Rule’s Landing is named after the Rule family (John and his wife Elizabeth) who purchased several thousand acres of land in 1870 for ranching and timber operations. Unlike other landings that transitioned from a slide chute to a wire chute, Rule’s Landing only had a wire chute due to the cove’s high and steep cliffs. Reportedly brought in from Duncan’s Landing, installation of the wire inaugurated transshipment operations in 1877. The wire cable infrastructure was taken down in 1884 and moved north to Russian Gulch Landing. Out of date information in the 1889 edition of the Pacific Coast Pilot described the wire chute as stretching 150 yards from a point on the main bluff to a rock close under the extremity of the head. Vessels moored under it in the center of the cove. Other mooring buoys were placed outside the cove to help sailing vessels warp out once loaded.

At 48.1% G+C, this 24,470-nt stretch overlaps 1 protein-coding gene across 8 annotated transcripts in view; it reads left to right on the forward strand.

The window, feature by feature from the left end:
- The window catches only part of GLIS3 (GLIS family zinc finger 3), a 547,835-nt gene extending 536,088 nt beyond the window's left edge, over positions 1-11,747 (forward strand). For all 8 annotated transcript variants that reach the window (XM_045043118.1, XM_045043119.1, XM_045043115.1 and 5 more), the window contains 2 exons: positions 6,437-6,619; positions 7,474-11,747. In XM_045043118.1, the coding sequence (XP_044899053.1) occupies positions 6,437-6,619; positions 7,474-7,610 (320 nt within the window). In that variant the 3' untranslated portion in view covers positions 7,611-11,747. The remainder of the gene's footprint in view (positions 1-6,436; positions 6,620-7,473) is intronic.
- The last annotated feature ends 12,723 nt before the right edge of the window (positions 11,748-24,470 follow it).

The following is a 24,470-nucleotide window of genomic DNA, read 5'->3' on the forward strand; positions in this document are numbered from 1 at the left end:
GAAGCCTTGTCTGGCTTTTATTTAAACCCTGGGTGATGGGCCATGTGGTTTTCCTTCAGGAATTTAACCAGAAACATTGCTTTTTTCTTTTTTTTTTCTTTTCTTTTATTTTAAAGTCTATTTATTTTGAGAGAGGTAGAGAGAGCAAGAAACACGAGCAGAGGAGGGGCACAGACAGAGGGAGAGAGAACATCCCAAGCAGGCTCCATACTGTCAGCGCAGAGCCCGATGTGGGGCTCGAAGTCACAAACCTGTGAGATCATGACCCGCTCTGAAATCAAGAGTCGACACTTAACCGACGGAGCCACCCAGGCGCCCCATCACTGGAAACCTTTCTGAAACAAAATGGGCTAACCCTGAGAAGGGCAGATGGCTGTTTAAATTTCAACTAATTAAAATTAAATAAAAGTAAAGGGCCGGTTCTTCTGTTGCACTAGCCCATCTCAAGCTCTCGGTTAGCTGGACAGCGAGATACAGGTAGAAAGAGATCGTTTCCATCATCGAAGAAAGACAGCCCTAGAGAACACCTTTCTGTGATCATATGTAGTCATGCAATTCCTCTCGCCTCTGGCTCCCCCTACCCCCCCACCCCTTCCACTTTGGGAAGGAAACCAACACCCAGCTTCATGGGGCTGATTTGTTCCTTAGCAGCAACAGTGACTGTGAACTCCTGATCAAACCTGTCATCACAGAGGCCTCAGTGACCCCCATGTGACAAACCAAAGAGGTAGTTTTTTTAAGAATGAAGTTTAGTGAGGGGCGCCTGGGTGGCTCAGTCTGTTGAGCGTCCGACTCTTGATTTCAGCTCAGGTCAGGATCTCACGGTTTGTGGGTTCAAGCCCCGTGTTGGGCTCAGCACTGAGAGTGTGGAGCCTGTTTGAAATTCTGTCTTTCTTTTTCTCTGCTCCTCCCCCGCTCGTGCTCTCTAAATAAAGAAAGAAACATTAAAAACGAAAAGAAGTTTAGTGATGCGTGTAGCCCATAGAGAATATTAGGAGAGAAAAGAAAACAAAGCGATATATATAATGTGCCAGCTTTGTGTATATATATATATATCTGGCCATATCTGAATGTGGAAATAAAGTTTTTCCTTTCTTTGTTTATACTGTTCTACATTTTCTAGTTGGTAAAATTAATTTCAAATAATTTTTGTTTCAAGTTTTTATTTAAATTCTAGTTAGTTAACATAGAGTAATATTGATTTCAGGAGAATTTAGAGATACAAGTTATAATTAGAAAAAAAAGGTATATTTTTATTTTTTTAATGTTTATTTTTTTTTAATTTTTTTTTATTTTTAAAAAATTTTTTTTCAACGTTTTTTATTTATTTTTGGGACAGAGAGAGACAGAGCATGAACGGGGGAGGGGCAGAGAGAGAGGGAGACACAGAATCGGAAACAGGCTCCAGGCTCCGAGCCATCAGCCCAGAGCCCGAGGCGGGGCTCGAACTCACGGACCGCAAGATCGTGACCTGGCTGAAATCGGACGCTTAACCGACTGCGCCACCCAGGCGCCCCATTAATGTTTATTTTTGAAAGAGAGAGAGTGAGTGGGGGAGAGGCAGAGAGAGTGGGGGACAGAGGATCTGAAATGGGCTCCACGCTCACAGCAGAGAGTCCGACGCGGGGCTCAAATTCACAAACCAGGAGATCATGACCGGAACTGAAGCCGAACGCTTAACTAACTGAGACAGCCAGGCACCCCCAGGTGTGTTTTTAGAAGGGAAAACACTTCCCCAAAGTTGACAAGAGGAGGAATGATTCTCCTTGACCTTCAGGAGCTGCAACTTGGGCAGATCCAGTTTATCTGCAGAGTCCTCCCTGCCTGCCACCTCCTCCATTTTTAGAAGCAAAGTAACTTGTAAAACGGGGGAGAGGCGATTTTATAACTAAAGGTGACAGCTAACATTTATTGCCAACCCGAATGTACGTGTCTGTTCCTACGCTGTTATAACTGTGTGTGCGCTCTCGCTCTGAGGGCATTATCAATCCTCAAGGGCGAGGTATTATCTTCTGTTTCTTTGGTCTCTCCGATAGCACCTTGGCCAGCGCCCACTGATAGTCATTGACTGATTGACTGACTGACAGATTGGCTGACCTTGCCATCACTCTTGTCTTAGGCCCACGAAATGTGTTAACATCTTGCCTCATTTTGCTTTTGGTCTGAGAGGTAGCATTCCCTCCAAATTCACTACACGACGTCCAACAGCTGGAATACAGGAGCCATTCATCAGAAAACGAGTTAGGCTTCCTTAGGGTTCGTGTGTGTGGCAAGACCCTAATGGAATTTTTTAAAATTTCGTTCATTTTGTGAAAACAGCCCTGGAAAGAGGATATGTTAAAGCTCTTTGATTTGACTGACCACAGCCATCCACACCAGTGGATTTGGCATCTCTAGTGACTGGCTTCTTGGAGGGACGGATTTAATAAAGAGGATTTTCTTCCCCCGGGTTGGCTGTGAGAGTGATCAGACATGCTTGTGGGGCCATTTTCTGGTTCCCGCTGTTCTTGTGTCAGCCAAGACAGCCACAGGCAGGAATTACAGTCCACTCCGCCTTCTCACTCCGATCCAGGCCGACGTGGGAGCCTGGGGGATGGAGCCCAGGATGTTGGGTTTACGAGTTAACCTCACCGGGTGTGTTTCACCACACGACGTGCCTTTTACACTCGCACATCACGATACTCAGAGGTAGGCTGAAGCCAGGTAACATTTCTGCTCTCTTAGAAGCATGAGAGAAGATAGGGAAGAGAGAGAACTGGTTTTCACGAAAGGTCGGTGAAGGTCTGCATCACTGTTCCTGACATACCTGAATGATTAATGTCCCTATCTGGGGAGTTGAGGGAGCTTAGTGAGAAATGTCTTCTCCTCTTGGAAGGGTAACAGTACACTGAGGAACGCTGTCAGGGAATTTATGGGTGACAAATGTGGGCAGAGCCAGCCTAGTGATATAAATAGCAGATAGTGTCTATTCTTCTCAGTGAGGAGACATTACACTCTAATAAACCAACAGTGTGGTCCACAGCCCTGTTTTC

Rule’s Landing is now part of Sonoma Coast State Park, with very little extant remains of the port’s infrastructure. The lack of archaeological material is likely due to the port’s very short lifespan and erosion of the headlands. Divers did not conduct an underwater survey of Rule’s Landing due to rough sea conditions and very limited information in the historical record about lumber chute and mooring positions.
-- Deborah Marx, Maritime Archaeologist, Maritime Heritage Program, Office of National Marine Sanctuaries